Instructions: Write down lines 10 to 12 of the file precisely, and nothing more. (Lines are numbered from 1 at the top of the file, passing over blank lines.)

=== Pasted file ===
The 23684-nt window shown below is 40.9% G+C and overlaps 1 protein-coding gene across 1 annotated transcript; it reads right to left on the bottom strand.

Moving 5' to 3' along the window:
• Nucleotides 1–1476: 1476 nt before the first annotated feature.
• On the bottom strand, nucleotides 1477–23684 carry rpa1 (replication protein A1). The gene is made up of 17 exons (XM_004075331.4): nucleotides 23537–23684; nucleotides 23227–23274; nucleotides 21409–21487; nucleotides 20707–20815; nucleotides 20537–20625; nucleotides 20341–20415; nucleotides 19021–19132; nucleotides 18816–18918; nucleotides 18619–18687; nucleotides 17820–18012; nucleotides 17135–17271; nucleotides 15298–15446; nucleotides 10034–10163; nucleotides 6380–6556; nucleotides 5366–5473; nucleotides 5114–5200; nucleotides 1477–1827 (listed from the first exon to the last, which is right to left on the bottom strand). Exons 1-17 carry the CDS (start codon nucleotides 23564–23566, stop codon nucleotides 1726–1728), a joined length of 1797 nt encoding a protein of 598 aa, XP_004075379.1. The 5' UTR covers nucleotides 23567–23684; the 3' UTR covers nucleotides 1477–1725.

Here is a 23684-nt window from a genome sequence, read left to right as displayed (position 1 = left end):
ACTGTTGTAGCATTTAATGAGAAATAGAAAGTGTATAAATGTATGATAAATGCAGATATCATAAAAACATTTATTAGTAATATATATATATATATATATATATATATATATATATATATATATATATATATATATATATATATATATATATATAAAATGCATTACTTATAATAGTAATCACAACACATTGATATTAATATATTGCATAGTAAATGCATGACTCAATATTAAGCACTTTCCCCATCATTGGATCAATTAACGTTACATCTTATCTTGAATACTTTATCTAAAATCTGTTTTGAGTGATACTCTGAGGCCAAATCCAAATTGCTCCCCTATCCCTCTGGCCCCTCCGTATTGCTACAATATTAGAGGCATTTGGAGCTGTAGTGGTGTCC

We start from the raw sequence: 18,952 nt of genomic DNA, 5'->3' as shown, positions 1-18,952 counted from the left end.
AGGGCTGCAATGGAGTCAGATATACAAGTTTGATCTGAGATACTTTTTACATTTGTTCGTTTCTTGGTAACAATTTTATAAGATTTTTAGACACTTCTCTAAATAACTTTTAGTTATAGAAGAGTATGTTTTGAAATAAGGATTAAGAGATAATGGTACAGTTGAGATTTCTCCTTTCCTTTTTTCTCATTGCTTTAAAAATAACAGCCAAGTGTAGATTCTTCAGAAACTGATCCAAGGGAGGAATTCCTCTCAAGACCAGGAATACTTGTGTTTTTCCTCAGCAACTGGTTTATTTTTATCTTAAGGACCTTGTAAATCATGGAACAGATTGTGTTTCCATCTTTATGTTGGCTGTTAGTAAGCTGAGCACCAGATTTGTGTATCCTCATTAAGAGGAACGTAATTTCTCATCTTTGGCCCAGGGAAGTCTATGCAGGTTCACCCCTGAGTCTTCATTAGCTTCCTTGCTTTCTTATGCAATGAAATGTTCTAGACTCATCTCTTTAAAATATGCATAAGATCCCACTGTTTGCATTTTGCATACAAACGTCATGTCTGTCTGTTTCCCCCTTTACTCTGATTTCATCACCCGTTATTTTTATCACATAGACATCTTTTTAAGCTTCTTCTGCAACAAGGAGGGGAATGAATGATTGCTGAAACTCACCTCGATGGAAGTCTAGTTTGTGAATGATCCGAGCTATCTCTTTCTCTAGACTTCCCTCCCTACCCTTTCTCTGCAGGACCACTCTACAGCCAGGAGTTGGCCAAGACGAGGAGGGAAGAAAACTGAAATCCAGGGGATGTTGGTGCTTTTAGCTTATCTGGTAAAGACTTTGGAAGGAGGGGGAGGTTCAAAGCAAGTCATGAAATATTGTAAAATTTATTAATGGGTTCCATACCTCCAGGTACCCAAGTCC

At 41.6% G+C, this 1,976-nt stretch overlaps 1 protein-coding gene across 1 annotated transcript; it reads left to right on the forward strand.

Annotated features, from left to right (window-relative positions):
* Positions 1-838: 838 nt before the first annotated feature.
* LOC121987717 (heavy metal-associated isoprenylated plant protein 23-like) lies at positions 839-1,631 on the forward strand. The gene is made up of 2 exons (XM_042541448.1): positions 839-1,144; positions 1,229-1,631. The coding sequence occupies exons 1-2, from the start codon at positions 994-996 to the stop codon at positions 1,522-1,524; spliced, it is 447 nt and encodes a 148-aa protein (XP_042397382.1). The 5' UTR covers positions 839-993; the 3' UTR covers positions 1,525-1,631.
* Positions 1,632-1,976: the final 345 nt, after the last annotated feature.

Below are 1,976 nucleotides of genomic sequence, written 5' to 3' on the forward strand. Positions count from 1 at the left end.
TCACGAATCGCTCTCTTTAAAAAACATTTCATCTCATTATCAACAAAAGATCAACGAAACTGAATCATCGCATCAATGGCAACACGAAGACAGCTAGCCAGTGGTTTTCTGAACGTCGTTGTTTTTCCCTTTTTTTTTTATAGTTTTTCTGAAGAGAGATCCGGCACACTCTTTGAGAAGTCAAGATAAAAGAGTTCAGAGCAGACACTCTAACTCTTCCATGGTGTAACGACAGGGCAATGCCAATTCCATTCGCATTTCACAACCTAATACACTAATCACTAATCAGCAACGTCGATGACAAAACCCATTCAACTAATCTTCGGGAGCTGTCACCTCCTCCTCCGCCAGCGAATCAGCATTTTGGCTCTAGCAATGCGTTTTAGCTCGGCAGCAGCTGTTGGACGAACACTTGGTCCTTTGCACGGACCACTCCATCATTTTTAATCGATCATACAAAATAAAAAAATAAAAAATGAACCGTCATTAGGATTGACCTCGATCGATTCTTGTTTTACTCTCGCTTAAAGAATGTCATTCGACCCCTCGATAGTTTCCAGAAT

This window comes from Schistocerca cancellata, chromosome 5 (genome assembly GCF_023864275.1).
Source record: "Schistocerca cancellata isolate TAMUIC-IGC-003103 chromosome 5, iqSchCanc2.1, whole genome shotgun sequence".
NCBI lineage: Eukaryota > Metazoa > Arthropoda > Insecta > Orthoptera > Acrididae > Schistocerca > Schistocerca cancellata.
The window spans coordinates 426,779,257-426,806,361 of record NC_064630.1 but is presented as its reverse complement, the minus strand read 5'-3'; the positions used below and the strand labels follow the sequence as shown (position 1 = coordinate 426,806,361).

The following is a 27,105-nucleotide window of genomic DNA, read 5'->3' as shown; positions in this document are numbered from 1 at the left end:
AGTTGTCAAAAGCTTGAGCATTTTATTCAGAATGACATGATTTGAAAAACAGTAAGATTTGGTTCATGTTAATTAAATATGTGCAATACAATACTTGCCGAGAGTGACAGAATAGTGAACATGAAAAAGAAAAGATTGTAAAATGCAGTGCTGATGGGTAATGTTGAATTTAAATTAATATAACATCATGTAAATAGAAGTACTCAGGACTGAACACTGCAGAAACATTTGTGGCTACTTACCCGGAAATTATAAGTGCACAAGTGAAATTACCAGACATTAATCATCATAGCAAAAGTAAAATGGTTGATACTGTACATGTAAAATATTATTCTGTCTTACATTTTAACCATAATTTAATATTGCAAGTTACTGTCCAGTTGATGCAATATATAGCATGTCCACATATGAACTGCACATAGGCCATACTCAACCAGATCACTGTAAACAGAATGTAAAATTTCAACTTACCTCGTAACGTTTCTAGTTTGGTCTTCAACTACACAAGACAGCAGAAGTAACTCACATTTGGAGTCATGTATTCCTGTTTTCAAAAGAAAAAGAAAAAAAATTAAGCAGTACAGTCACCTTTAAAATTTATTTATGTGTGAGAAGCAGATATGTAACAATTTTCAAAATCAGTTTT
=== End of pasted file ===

Annotated features, from left to right (window-relative positions):
* Positions 1-838: 838 nt before the first annotated feature.
* LOC121987717 (heavy metal-associated isoprenylated plant protein 23-like) lies at positions 839-1,631 on the forward strand. The gene is made up of 2 exons (XM_042541448.1): positions 839-1,144; positions 1,229-1,631. The coding sequence occupies exons 1-2, from the start codon at positions 994-996 to the stop codon at positions 1,522-1,524; spliced, it is 447 nt and encodes a 148-aa protein (XP_042397382.1). The 5' UTR covers positions 839-993; the 3' UTR covers positions 1,525-1,631.